Women may be required to register for the draft as soon as 2018.
The Senate on Tuesday voted 85 to13 to pass the National Defense Authorization Act, which included a provision requiring women who turn 18 after January 2018 to sign up for the draft. The New York Times reported that not registering could stop women from being able to access federal aid such as Pell grants.
The provision–supported by both Republicans and Democrats– would be a major step forward for women’s participation in the military, the next frontier after women fought to serve in combat roles.
However, differences with the House of Representatives over the issue could bring Congress to a standstill and stall the appropriations process. The House had originally included the provision in their underlying military spending bill after Rep. Duncan Hunter (R-CA) introduced it to make a point against women serving in combat roles (he never supported it). It passed in the committee, but the provision was stripped out of the bill by Rep. Pete Sessions (R-TX) in the House Rules Committee before it went to the floor.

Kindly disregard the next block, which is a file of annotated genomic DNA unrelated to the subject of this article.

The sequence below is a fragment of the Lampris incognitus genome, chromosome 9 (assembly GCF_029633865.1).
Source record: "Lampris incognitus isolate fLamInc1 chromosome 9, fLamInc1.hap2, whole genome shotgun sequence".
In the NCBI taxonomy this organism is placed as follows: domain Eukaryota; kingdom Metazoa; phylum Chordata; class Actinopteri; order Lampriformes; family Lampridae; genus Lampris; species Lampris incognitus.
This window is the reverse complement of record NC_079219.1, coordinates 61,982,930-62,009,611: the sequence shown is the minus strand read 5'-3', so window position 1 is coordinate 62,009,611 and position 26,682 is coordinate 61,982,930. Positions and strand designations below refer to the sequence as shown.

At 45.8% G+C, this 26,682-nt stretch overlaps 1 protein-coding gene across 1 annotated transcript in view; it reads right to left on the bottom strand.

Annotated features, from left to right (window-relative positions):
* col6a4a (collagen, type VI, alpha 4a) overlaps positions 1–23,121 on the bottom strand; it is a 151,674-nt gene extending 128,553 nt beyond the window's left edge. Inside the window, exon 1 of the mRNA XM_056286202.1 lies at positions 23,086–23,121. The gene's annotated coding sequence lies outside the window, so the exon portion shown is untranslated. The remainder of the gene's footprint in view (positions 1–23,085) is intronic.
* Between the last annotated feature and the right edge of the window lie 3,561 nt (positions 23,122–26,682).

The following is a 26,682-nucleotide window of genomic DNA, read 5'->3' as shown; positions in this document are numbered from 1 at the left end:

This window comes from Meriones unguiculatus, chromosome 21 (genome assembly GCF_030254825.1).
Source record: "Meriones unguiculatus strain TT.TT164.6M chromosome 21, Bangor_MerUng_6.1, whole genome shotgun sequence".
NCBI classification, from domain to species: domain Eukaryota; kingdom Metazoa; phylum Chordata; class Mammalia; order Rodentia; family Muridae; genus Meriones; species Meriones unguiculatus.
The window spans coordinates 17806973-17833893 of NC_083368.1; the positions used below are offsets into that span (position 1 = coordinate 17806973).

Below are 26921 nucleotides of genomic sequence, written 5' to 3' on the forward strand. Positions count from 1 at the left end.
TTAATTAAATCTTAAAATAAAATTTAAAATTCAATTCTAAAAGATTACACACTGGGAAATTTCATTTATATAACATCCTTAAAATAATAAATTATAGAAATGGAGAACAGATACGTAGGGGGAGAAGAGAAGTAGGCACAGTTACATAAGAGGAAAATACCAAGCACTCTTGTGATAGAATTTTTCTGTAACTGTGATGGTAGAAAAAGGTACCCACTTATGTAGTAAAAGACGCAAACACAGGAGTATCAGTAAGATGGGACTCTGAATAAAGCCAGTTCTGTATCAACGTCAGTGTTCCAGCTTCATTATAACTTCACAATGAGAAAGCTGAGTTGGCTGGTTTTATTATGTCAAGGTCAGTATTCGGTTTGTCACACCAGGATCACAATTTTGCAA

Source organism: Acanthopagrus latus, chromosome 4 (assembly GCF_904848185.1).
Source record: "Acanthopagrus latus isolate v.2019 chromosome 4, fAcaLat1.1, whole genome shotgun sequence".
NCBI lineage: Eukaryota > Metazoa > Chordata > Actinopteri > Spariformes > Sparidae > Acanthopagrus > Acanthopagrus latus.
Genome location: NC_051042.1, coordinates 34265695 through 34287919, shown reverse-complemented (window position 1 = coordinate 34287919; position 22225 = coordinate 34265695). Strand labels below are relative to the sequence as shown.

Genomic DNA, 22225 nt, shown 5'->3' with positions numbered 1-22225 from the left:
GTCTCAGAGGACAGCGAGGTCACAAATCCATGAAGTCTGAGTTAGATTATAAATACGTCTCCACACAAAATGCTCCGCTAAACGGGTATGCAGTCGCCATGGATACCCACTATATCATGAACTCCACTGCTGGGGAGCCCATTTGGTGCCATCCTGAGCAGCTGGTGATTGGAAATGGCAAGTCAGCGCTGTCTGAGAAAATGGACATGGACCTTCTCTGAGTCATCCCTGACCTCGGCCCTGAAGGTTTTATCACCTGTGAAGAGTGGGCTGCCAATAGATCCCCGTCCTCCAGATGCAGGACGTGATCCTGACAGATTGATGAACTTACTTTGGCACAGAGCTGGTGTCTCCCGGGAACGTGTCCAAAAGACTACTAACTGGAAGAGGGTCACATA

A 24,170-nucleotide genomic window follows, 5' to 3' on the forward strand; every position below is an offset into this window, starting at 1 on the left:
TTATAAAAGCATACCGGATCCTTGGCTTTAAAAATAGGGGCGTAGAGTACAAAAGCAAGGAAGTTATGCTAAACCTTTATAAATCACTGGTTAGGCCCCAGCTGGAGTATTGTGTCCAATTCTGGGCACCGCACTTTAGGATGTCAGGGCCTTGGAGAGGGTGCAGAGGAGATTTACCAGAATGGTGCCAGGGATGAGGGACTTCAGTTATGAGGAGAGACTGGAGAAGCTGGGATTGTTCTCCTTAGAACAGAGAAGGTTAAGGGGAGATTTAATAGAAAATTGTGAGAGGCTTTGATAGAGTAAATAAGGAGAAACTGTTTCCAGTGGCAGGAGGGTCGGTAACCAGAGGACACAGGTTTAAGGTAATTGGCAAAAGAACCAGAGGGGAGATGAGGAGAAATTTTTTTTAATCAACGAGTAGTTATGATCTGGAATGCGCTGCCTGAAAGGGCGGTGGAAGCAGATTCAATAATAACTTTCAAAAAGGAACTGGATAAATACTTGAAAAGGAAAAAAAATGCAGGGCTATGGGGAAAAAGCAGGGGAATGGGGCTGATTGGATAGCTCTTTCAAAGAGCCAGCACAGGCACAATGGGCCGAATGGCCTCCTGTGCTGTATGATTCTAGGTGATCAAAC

“I regretfully introduce this amendment,” Hunter said at the time he introduced it. “My daughters talk about serving. My son talks about serving, but I don’t want to put my daughters in a place where they have to get drafted.”
Many of the top Republicans in the Senate supported extending the draft to women, arguing it was just the next way to expand opportunities for women in the military. Both Senate Armed Services Chairman John McCain (R-AZ) and Majority Leader Mitch McConnell (R-KY) have been on the record in support.
Sen. Ted Cruz (R-TX), on the other hand, railed against the provision and ultimately voted against the underlying military spending bill.
“It is being used as a vehicle to further agendas that have nothing to do with actually defending America,” Cruz said in a statement following the vote. “Despite the many laudable objectives in this bill, I could not in good conscience vote to draft our daughters into the military, sending them off to war and forcing them into combat.”
The House and the Senate will debate how to move forward with the legislation in conference committee, but experts have said that the change is coming one way or another.
“I think the change is inevitable,” Nora Bensahel, a military policy analyst at American University’s School of International Service told the New York Times. “Whether in this debate or through the courts. It just seems that now that you have women allowed to serve in any position in the military, there is no logical basis to say women should not be drafted.”
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